Behavior-first government transformation

Report by Deloitte: “…When experts try to explain why so many transformation initiatives fail, both in the commercial world and at government agencies, they rarely talk about habit or other human factors. It’s much easier to focus on a project’s most expensive, visible, or contentious elements, such as new technologies, process redesign, or changes to the organizational chart. But the human element can be crucial to the success of organizational transformation.

This is true when you’re aiming for transformation with a capital T, such as designing and implementing an entirely new operating model. It’s also true when you’re trying to make some aspects of an existing model work better, or when you’re trying to build a new capability. No matter what kind of change an organization wants to implement, it’s crucial to understand how the proposed changes will affect people as individuals, and what it might take—psychologically, emotionally, or politically—to make them change their behavior. After all, if people keep doing the same things in the same way, what has really been transformed?

Even when leaders understand that they need to encourage behavioral change, they often aim for that goal using strategies without a proven track record. For example, they might offer financial incentives to employees who meet certain performance targets, without clear evidence that this kind of reinforcement works in that context. What if the motivating factors that can overcome inertia in a certain situation have more to do with how employees feel about their work, or how they cohere as a community?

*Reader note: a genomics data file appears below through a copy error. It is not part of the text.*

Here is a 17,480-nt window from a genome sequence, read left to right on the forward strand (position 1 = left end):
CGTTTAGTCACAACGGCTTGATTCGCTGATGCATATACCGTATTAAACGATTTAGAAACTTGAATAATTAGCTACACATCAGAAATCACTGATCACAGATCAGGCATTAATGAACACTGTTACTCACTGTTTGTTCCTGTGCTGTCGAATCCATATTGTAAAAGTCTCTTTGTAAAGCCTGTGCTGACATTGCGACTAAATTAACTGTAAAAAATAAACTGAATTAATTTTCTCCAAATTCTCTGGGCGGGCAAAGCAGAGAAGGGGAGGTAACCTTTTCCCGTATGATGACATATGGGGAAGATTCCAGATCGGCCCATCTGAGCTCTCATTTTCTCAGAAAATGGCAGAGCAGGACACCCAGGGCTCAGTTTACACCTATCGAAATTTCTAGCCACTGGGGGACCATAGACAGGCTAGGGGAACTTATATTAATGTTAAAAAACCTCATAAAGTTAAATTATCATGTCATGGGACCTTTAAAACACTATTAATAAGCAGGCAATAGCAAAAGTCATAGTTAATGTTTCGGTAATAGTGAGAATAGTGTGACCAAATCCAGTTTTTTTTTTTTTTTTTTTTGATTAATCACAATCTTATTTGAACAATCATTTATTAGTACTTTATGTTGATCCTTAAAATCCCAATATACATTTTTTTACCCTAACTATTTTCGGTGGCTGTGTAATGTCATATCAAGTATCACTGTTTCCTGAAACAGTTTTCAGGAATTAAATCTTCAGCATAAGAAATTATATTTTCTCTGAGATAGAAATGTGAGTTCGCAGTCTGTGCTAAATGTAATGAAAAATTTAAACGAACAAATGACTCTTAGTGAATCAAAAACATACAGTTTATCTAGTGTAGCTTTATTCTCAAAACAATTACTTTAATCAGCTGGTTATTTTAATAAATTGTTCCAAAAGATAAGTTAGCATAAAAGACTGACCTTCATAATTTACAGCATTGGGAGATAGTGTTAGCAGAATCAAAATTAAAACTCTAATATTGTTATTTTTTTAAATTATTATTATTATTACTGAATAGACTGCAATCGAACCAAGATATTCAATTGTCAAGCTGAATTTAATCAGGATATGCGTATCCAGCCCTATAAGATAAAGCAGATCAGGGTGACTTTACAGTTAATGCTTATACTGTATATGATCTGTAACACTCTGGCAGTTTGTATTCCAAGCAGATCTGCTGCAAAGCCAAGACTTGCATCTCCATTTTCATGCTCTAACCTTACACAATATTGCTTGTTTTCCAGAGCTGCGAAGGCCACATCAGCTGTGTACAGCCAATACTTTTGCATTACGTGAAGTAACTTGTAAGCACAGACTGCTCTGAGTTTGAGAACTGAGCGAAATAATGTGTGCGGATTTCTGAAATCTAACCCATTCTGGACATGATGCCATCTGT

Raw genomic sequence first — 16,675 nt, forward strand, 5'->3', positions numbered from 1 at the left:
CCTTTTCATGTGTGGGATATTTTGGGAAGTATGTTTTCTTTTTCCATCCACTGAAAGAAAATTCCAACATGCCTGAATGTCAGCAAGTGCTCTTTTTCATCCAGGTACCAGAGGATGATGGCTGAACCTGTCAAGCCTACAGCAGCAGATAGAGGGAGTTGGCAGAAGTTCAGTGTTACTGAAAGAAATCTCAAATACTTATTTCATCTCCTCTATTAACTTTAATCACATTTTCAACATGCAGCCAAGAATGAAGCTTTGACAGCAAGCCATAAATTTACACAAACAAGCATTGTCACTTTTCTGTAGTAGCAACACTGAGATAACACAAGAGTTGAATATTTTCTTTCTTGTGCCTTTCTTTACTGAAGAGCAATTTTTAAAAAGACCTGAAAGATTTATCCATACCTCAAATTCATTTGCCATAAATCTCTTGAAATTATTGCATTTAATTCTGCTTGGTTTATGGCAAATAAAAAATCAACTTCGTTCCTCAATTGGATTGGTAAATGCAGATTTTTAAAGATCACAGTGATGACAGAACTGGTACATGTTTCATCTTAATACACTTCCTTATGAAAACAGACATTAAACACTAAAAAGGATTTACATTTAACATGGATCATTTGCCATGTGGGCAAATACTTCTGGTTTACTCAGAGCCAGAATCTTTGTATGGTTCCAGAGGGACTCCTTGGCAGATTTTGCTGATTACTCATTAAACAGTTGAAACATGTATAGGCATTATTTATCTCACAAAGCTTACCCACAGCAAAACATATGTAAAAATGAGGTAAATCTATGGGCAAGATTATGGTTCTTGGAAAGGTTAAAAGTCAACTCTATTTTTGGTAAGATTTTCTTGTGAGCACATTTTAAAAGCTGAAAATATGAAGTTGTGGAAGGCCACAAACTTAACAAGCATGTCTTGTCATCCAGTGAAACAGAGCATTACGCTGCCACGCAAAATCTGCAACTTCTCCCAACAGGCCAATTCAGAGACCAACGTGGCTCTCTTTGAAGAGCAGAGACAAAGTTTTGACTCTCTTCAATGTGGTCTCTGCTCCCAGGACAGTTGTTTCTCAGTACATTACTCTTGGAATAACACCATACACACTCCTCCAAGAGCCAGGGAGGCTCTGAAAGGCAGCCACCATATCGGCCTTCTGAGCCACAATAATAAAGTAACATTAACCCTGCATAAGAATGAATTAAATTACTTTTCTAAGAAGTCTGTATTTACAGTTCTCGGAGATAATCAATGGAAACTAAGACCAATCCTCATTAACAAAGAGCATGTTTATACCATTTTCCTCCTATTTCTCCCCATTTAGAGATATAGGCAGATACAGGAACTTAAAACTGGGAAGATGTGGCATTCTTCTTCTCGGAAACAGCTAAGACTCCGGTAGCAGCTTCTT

Fortunately, thanks to the work of behavioral psychologists and economists, as well as neuroscientists, we understand much more than we used to about human behavior and its drivers. This work has demonstrated, for example:

  • What typically motivates people—a sense of purpose, a sense of autonomy, and the ability to grow in one’s job1
  • Why people engage in “predictably irrational” behavior, and how we can harness this understanding to shape and nudge behavior2
  • How to use customer analytics and customer experience techniques such as human-centered design to drive workforce experience3

We also know that transparency can help a transformation initiative succeed. By keeping stakeholders informed about all aspects of the effort and inviting feedback, project leaders can gain insights into human motivation and behavior, and how their employees are experiencing the change, as those factors pertain to their particular project. This can help leaders understand which aspects of the transformation are working and which are not, and it helps to build trust among everyone involved.

“Behavior-first change” applies insights from a range of disciplines including anthropology, behavioral economics, neuroscience, and psychology to better understand and influence human behavior—and governments are beginning to apply it to their transformation initiatives. In fact, with more than 200 behavioral insights units in government worldwide, the public sector has been at the forefront of this movement. So, we’re not proposing a behavioral change approach as something radically new. Instead, we’re suggesting government agencies that might already be applying these techniques externally can systematically apply these insights to their own transformations—whether “capital T” programs or more focused efforts—to improve the chances that these programs will realize their intended outcomes….(More)”.